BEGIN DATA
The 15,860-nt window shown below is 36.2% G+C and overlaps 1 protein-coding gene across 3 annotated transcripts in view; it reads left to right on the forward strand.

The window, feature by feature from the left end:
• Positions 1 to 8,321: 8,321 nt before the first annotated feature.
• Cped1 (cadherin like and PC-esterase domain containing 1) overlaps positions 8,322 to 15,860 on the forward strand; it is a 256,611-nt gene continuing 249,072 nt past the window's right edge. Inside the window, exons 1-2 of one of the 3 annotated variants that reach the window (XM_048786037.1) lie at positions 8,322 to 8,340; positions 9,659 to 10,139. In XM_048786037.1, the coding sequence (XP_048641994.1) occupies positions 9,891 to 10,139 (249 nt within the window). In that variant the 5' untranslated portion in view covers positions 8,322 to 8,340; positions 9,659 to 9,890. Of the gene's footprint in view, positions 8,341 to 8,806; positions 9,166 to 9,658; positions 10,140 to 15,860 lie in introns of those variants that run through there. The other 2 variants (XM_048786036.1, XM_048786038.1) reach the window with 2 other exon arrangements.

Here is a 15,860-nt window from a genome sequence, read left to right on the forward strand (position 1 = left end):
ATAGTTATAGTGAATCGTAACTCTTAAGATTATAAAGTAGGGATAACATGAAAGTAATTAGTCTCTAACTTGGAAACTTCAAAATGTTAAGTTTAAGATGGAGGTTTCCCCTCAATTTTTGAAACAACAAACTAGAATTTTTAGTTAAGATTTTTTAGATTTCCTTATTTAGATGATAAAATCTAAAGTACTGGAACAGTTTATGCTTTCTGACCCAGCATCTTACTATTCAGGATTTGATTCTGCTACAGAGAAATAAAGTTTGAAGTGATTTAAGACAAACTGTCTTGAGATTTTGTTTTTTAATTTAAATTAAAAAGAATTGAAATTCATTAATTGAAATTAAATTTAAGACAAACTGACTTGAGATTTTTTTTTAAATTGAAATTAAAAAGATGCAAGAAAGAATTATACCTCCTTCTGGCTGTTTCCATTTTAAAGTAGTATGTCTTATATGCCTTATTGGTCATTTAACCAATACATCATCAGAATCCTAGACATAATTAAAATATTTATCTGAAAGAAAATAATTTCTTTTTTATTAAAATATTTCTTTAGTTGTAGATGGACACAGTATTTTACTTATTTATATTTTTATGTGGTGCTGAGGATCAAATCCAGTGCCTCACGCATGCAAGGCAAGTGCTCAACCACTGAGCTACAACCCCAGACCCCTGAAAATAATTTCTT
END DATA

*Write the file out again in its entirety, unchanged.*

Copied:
The 15,860-nt window shown below is 36.2% G+C and overlaps 1 protein-coding gene across 3 annotated transcripts in view; it reads left to right on the forward strand.

The window, feature by feature from the left end:
• Positions 1 to 8,321: 8,321 nt before the first annotated feature.
• Cped1 (cadherin like and PC-esterase domain containing 1) overlaps positions 8,322 to 15,860 on the forward strand; it is a 256,611-nt gene continuing 249,072 nt past the window's right edge. Inside the window, exons 1-2 of one of the 3 annotated variants that reach the window (XM_048786037.1) lie at positions 8,322 to 8,340; positions 9,659 to 10,139. In XM_048786037.1, the coding sequence (XP_048641994.1) occupies positions 9,891 to 10,139 (249 nt within the window). In that variant the 5' untranslated portion in view covers positions 8,322 to 8,340; positions 9,659 to 9,890. Of the gene's footprint in view, positions 8,341 to 8,806; positions 9,166 to 9,658; positions 10,140 to 15,860 lie in introns of those variants that run through there. The other 2 variants (XM_048786036.1, XM_048786038.1) reach the window with 2 other exon arrangements.

Here is a 15,860-nt window from a genome sequence, read left to right on the forward strand (position 1 = left end):
ATAGTTATAGTGAATCGTAACTCTTAAGATTATAAAGTAGGGATAACATGAAAGTAATTAGTCTCTAACTTGGAAACTTCAAAATGTTAAGTTTAAGATGGAGGTTTCCCCTCAATTTTTGAAACAACAAACTAGAATTTTTAGTTAAGATTTTTTAGATTTCCTTATTTAGATGATAAAATCTAAAGTACTGGAACAGTTTATGCTTTCTGACCCAGCATCTTACTATTCAGGATTTGATTCTGCTACAGAGAAATAAAGTTTGAAGTGATTTAAGACAAACTGTCTTGAGATTTTGTTTTTTAATTTAAATTAAAAAGAATTGAAATTCATTAATTGAAATTAAATTTAAGACAAACTGACTTGAGATTTTTTTTTAAATTGAAATTAAAAAGATGCAAGAAAGAATTATACCTCCTTCTGGCTGTTTCCATTTTAAAGTAGTATGTCTTATATGCCTTATTGGTCATTTAACCAATACATCATCAGAATCCTAGACATAATTAAAATATTTATCTGAAAGAAAATAATTTCTTTTTTATTAAAATATTTCTTTAGTTGTAGATGGACACAGTATTTTACTTATTTATATTTTTATGTGGTGCTGAGGATCAAATCCAGTGCCTCACGCATGCAAGGCAAGTGCTCAACCACTGAGCTACAACCCCAGACCCCTGAAAATAATTTCTT